Impact of compliance and persistence with bisphosphonate therapy on health care costs and utilization
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The impact of persistence and compliance with bisphosphonate therapy on health care costs and utilization was examined in women newly prescribed bisphosphonates. At 3 years, women who were persistent and compliant with bisphosphonate therapy had lower total costs compared with non-persistent and non-compliant women, after controlling for relevant risk factors.
The impact of persistence and compliance with bisphosphonate therapy on health care costs and utilization was examined in bisphosphonate-naïve women.
Two claims databases were used to identify women ≥45 years of age and who filled a new bisphosphonate prescription during 2000–2002. Persistence and compliance were evaluated over 3 years. Compliance was defined as a medication possession ratio (days of bisphosphonate supply/days of follow-up) ≥0.80; persistence was defined as no refill gaps ≥30 days. Multivariate models accounted for potential confounders.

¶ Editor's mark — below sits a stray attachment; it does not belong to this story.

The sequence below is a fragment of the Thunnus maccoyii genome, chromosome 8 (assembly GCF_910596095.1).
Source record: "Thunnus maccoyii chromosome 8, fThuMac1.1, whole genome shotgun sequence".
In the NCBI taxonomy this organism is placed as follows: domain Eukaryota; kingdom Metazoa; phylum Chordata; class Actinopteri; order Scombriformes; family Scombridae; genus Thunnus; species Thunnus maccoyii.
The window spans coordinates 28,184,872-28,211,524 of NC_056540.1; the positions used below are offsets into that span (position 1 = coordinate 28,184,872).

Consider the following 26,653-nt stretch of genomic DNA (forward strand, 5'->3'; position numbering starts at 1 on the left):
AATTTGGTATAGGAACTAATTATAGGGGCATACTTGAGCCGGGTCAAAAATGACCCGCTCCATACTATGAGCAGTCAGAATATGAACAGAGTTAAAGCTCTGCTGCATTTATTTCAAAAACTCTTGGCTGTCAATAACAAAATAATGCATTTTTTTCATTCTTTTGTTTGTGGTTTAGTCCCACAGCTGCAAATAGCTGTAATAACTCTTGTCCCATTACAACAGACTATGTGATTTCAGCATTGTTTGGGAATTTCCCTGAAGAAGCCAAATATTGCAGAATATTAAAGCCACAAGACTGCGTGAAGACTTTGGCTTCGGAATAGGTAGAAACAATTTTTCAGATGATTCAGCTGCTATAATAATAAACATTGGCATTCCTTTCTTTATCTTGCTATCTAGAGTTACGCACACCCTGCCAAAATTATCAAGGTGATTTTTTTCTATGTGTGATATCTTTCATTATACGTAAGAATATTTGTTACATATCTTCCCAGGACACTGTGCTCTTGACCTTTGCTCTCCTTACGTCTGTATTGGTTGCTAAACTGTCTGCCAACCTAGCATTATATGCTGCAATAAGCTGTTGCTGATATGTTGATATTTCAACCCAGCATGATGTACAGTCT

This analysis included 32,944 women (mean age, 64 years) who filled a new prescription for daily or weekly alendronate (n = 26,581) or risedronate (n = 6,363). At 3 years, 37% of women were compliant and 21% of women were persistent. Unadjusted total mean health care costs were lower for the compliant vs. non-compliant and persistent vs. non-persistent cohorts. After adjusting for potential confounders, total health care costs were reduced by 8.9% for persistent patients (p < 0.001) and 3.5% for compliant patients (p = 0.014). Persistence decreased the likelihood of inpatient admission by 47%.
At 3 years, women who were persistent and compliant with bisphosphonate therapy had lower total costs compared with non-persistent and non-compliant women, after controlling for relevant risk factors.
KeywordsBisphosphonates Compliance Cost Osteoporosis Persistence
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